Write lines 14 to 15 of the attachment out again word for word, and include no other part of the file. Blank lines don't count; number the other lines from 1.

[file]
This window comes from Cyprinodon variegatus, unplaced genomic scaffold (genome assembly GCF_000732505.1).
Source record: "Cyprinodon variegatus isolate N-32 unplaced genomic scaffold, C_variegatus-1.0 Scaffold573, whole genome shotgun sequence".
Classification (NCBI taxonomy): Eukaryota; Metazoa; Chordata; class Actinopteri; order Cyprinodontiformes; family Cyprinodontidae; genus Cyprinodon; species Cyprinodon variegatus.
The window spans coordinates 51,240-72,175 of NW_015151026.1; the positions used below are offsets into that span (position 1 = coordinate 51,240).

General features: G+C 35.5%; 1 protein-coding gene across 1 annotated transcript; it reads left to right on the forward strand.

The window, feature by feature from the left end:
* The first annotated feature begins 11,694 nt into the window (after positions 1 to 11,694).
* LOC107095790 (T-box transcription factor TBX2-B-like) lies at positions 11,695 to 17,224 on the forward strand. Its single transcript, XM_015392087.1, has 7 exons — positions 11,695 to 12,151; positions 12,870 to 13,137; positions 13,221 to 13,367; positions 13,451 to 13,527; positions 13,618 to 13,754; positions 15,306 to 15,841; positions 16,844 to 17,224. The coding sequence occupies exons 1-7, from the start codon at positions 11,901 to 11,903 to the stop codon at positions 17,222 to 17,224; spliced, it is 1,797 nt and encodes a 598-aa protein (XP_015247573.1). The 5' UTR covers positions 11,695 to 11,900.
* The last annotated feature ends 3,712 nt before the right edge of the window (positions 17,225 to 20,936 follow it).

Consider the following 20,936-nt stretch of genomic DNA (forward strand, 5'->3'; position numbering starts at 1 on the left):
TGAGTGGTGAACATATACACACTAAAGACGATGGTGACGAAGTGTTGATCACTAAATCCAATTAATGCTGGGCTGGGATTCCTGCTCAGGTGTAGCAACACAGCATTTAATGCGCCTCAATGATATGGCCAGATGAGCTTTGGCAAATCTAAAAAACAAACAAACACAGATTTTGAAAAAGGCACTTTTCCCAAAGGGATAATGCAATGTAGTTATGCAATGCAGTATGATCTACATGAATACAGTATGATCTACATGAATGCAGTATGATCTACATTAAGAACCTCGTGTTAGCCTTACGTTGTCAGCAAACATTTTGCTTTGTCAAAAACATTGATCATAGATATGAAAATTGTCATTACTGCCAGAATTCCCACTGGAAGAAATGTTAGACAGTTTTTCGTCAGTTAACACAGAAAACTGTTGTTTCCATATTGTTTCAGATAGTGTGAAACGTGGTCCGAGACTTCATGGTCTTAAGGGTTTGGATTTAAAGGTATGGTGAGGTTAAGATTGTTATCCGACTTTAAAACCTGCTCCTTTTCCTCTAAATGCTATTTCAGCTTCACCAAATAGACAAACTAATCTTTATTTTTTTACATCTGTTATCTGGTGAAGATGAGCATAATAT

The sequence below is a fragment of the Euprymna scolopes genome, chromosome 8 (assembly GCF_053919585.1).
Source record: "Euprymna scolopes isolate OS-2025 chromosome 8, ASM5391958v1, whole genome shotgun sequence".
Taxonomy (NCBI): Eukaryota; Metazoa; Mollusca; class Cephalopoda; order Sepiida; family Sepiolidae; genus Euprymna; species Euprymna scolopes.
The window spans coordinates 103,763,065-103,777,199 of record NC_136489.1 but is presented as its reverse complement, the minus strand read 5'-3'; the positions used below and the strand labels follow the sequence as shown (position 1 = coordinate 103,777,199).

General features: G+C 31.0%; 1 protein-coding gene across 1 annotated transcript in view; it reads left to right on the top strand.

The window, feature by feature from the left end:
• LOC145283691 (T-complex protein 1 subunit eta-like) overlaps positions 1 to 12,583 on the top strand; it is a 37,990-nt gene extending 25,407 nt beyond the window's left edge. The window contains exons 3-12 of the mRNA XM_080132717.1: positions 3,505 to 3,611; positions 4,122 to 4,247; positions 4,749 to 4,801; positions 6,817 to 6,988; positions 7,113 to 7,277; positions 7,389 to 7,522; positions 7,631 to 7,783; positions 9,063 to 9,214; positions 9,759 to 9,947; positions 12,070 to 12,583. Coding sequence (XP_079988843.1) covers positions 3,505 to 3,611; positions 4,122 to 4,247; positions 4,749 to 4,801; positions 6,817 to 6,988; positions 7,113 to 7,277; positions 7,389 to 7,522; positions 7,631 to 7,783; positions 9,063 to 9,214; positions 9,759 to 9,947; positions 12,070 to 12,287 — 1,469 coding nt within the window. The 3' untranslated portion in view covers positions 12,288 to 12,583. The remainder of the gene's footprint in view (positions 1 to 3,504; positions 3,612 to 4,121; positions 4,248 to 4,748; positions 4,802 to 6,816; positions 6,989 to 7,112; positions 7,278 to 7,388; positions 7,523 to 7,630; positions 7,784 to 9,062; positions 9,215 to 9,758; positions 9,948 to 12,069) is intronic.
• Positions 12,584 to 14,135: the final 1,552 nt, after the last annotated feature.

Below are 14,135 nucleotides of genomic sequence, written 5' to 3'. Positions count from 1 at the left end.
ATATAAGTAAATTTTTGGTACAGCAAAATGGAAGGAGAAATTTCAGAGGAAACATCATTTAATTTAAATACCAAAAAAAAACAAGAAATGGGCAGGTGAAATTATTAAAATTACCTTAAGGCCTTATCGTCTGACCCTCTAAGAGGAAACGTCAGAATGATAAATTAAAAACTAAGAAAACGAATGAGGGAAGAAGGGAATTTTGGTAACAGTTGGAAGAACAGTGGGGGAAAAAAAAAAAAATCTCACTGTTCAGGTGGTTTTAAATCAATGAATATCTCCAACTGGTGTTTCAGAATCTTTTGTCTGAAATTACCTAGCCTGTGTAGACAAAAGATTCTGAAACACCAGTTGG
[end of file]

Taxonomy (NCBI): Eukaryota; Metazoa; Mollusca; class Cephalopoda; order Sepiida; family Sepiolidae; genus Euprymna; species Euprymna scolopes.
The window spans coordinates 103,763,065-103,777,199 of record NC_136489.1 but is presented as its reverse complement, the minus strand read 5'-3'; the positions used below and the strand labels follow the sequence as shown (position 1 = coordinate 103,777,199).